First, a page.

The gist: what happens to your reputation when you’re no longer around to defend it?
You’ll hear a variety of stories, and theories, about legacy in general and the legacy of jerks in particular. We discuss “strategic jerkitude”; the ancient injunction against speaking ill of the dead; and the fascinating, complicated legacy of Steve Jobs.
Among the highlights:
You’ll hear about the legacy of the great Pittsburgh Pirate outfielder Roberto Clemente and how his tragic death intersected with one of the brightest moments in Pittsburgh sports history, the “Immaculate Reception” (which inspired a certain little boy to eventually write a certain book, btw). Pittsburgh sportswriter Bob Smizik helps us tell this story.
Then you’ll hear the wonderful writer Charlie Leerhsen talk about the subject of his latest book, Ty Cobb. His reputation lives on today as a) one of the greatest ballplayers ever; and b) one of the nastiest SOB’s ever to play the game. But is that reputation deserved? And how much was that reputation built by one man, the sportswriter Al Stump, who wrote about Cobb again and again?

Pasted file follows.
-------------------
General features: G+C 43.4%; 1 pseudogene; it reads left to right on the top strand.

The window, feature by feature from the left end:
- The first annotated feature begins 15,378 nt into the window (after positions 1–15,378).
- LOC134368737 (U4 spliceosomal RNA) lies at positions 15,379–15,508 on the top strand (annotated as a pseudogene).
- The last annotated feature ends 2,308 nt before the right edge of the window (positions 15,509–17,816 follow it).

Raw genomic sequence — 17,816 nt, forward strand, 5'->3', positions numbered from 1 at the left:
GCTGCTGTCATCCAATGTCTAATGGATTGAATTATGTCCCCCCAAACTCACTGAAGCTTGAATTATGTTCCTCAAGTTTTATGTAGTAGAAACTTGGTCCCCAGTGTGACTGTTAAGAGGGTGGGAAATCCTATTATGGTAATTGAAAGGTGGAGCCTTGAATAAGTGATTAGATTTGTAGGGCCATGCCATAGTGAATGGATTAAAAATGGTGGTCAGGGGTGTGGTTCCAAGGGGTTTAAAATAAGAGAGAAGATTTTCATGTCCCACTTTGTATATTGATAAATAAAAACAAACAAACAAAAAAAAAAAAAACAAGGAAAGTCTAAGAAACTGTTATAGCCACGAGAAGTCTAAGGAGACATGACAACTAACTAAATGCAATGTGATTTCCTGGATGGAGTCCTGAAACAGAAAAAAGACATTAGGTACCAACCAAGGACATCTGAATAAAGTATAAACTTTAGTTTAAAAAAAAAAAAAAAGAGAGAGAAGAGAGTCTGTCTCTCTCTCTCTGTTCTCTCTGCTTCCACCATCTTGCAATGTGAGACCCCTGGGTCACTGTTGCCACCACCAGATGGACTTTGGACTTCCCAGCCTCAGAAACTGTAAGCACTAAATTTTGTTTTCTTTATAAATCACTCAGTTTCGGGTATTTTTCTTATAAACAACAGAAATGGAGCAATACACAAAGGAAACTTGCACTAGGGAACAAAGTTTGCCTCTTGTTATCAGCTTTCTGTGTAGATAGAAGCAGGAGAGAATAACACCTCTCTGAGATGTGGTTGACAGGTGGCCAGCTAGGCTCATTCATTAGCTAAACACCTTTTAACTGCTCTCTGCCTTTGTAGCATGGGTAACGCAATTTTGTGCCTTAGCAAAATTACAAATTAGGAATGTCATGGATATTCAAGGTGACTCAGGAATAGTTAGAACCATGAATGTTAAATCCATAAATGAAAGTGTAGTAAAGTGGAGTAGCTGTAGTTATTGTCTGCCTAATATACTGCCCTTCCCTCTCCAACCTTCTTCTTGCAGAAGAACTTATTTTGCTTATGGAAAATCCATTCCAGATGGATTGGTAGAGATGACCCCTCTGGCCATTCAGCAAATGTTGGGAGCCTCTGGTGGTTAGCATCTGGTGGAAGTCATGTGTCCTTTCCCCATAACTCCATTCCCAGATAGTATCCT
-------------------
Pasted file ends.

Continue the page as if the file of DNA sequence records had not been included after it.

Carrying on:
You’ll hear from a few academics on the topic of jerkitude, including Steve Levitt with a good story about a “faux jerk”; Kathleen Vohs on her study called “Bad Is Stronger Than Good“; and Robin Hanson on the perils and pleasures of managing one’s reputation.
The final act of this episode is all about the legacy of Steve Jobs. You’ll hear from Walter Isaacson, who wrote the seminal Jobs biography that was published shortly after his death; you’ll hear a bit from Jobs’s iconic Stanford commencement speech in 2005; and you’ll hear from a tech entrepreneur, Brad Wardell of Stardock, who gleaned life lessons from Steve Jobs that weren’t the lessons he thought he’d glean when he set out to read the biography. (HT to “The Lessons of Steve Jobs” at kottke.org.)